As for usage, it'll some shorter rides at 20-24 mph average. Then some longer slower (16-18mph) rides and sportives up to 100 miles. Usually around 3-4 rides per week. But no commuting on it.

 

Canyon - Yes the large chainset is not perfect for me, my local area has short sharp escarpments to climb and I think I’d rather a compact, or semi-compact.

Trek - I was hoping to reduce the weight a bit with a set of decent wheels on it.

Cervelo - Looks like a nice frame, can’t find a weight for bike though, plus a threaded BB, which I like.

 

I do have a LBS that solely sells Trek so that’s makes it good to try out and get any discounts/freebies on accessories.

 

As I said, none seem to have decent wheels so I was going to upgrade those, once I have the bike.

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CanyonChloe [12 posts] 8 months ago
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Hi Banksy,

It's Chloe here from Canyon UK!

Thanks for your interest in the Ultimate CF SL Disc 8.0. This is a great bike with an impressive spec for the price. The SL is one of our top end carbon frames, it's not as stiff or as light as the SLX but comfort isn't compromised.

You will also be getting the latest Ultegra groupset with this bike.

Regarding the DT Swiss PR 1600 Spline wheels, this is a mid-range wheelset. They are reliable, easily servicable and stiff and responsive to use. If you were thinking of changing the wheelset you could alway sell the wheels that come with the bike and get the ones you had your eye on!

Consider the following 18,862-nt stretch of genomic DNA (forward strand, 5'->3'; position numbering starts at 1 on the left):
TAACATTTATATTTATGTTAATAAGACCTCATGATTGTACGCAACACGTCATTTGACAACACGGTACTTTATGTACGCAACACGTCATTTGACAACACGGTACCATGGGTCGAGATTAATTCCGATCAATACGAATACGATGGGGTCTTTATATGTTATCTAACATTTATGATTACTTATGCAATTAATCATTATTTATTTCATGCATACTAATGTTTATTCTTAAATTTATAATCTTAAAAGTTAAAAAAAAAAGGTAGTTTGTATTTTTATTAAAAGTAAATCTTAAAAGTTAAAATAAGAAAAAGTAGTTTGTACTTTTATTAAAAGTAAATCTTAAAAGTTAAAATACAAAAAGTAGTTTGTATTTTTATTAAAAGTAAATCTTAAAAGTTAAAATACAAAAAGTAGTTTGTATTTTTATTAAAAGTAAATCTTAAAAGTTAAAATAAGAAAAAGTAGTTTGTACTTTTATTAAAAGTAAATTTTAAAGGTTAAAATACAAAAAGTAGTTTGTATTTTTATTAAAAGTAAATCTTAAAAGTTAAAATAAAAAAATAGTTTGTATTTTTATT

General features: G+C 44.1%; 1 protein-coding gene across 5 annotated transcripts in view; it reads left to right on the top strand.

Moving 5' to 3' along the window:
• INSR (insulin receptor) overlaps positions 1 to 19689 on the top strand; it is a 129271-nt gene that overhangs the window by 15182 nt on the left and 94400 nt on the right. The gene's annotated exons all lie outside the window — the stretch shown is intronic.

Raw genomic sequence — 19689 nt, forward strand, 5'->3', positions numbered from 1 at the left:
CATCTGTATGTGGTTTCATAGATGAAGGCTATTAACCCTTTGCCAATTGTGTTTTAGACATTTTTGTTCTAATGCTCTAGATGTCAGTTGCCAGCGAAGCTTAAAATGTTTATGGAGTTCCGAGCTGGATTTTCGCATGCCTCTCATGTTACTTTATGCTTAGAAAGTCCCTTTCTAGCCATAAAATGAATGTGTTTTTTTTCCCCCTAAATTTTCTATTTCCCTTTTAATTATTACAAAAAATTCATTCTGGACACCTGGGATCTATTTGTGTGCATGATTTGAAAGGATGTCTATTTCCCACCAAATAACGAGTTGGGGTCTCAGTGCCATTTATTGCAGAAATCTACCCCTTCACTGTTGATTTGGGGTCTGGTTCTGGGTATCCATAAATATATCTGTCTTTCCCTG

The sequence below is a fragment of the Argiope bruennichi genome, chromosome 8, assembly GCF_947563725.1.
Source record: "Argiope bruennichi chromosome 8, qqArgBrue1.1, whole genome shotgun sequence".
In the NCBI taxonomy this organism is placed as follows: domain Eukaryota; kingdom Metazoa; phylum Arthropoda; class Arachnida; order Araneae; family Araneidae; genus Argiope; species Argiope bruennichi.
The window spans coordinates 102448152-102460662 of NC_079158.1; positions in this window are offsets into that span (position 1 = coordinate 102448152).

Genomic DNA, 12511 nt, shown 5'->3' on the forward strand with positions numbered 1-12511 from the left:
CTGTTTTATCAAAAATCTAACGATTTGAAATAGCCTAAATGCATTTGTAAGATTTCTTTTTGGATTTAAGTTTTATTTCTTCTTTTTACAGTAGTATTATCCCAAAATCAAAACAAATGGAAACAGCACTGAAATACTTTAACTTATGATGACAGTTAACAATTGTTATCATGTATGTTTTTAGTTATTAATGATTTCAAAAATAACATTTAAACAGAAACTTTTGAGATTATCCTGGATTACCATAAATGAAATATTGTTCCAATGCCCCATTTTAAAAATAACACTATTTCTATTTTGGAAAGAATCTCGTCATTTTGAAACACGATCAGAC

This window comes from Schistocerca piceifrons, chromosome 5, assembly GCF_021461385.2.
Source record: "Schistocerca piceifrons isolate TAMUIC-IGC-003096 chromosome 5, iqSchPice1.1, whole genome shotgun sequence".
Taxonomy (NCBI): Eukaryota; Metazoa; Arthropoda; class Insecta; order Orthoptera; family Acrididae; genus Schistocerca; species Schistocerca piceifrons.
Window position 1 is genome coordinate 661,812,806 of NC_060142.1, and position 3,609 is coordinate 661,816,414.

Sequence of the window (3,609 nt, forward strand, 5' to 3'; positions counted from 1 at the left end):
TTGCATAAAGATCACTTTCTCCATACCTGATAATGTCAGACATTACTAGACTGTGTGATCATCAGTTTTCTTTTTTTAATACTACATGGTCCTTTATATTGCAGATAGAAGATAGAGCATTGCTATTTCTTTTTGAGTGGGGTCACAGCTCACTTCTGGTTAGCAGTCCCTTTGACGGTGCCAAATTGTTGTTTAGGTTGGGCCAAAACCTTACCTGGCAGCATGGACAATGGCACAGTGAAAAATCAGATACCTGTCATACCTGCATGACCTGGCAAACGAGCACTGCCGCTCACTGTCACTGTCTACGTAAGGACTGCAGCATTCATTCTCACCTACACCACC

Unfortunately it's not possible to upgrade the components on our bikes but this in turn allows us to offer exceptional value for money and a quick production and shipping process.

All bikes ordered from stock are shipped within 10 days and then once it reaches the UK will be delivered within 2-3 days. We also have a UK Service Centre in Chessington where we have a Customer Service team, as well as a Service and Warranty department. We are more than happy to help you with any questions or queries you may have and if you ever needed to send your bike back for a service or order spare parts we will take care of that for you.